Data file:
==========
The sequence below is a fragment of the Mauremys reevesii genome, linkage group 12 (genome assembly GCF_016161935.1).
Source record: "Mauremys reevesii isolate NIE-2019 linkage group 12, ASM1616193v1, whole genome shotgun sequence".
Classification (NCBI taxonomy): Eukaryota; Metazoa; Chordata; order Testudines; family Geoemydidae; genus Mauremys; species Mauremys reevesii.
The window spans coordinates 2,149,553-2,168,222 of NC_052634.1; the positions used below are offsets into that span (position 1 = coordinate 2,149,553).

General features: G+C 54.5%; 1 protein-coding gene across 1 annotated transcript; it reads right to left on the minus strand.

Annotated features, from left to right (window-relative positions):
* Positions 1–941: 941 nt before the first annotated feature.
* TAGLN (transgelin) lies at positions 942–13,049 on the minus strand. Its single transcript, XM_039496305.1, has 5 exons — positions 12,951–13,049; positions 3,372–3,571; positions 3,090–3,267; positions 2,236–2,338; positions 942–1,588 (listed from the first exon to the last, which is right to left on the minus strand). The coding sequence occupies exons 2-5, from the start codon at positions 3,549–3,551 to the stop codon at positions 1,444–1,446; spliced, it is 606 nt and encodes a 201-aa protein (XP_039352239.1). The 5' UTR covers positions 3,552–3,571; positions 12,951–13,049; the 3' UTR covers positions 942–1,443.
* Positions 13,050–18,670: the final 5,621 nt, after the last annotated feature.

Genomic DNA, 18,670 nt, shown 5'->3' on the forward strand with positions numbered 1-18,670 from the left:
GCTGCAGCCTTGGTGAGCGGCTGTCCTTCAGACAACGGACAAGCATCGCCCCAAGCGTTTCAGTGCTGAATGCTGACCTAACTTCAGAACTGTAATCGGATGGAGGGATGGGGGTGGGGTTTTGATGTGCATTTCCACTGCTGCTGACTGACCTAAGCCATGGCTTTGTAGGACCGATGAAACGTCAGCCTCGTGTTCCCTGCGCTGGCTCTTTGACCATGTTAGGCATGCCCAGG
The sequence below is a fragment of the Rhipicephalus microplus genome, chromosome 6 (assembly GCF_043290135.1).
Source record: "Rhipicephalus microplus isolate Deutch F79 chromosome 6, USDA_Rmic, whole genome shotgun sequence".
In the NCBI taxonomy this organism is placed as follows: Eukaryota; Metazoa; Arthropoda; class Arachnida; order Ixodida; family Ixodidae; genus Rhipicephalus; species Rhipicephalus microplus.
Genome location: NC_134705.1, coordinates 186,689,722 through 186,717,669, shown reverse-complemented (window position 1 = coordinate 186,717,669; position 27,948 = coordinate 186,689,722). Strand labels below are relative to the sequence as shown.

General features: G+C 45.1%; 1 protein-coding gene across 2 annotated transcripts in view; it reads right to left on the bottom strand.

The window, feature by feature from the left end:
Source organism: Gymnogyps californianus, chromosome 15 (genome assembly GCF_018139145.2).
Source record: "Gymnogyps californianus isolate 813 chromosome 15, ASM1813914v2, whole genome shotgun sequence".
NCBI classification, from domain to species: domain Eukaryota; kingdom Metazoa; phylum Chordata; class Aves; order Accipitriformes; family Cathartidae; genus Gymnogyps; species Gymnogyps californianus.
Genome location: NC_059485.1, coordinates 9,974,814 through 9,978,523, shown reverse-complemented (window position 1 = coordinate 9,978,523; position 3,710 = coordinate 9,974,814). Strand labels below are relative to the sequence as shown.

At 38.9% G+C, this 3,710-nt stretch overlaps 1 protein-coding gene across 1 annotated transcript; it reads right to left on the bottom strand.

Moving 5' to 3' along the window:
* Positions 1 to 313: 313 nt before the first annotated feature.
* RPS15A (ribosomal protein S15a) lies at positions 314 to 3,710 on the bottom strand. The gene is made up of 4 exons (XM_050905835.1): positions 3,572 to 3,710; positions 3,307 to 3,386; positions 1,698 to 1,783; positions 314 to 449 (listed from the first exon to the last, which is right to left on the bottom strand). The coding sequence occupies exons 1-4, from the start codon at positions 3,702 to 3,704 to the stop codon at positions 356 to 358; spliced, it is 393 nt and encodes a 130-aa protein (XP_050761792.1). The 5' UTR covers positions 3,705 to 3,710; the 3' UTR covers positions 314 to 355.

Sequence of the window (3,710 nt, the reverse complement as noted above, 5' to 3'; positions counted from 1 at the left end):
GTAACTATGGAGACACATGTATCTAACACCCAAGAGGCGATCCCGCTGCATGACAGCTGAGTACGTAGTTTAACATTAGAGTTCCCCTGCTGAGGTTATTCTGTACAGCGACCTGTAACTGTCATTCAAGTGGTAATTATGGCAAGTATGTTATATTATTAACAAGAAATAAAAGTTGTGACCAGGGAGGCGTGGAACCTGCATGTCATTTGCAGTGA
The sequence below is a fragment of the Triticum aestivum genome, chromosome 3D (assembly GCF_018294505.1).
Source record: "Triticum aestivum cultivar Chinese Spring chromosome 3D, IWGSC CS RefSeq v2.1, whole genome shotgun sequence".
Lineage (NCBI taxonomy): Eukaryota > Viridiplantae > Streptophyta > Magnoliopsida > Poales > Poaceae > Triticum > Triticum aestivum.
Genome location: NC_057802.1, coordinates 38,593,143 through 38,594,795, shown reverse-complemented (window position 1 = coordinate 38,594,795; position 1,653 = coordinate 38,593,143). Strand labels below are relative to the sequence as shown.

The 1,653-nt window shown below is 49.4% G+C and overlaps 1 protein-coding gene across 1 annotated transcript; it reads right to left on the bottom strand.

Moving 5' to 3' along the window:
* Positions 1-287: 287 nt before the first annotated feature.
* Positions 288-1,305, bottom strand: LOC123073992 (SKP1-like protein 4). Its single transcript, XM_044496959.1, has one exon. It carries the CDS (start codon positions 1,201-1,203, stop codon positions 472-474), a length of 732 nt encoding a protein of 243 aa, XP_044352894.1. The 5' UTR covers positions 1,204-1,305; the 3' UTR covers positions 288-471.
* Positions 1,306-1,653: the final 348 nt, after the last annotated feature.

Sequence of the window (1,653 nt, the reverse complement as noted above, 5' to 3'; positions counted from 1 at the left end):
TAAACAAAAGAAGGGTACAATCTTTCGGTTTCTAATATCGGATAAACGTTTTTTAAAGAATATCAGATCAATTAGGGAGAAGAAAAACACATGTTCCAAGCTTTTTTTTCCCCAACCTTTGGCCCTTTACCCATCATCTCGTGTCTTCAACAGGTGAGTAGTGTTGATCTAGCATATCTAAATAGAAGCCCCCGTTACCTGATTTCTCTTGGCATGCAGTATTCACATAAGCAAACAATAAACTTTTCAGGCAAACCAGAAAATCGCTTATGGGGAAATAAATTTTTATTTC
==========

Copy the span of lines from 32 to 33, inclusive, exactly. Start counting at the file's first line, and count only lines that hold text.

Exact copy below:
The 1,653-nt window shown below is 49.4% G+C and overlaps 1 protein-coding gene across 1 annotated transcript; it reads right to left on the bottom strand.

Moving 5' to 3' along the window: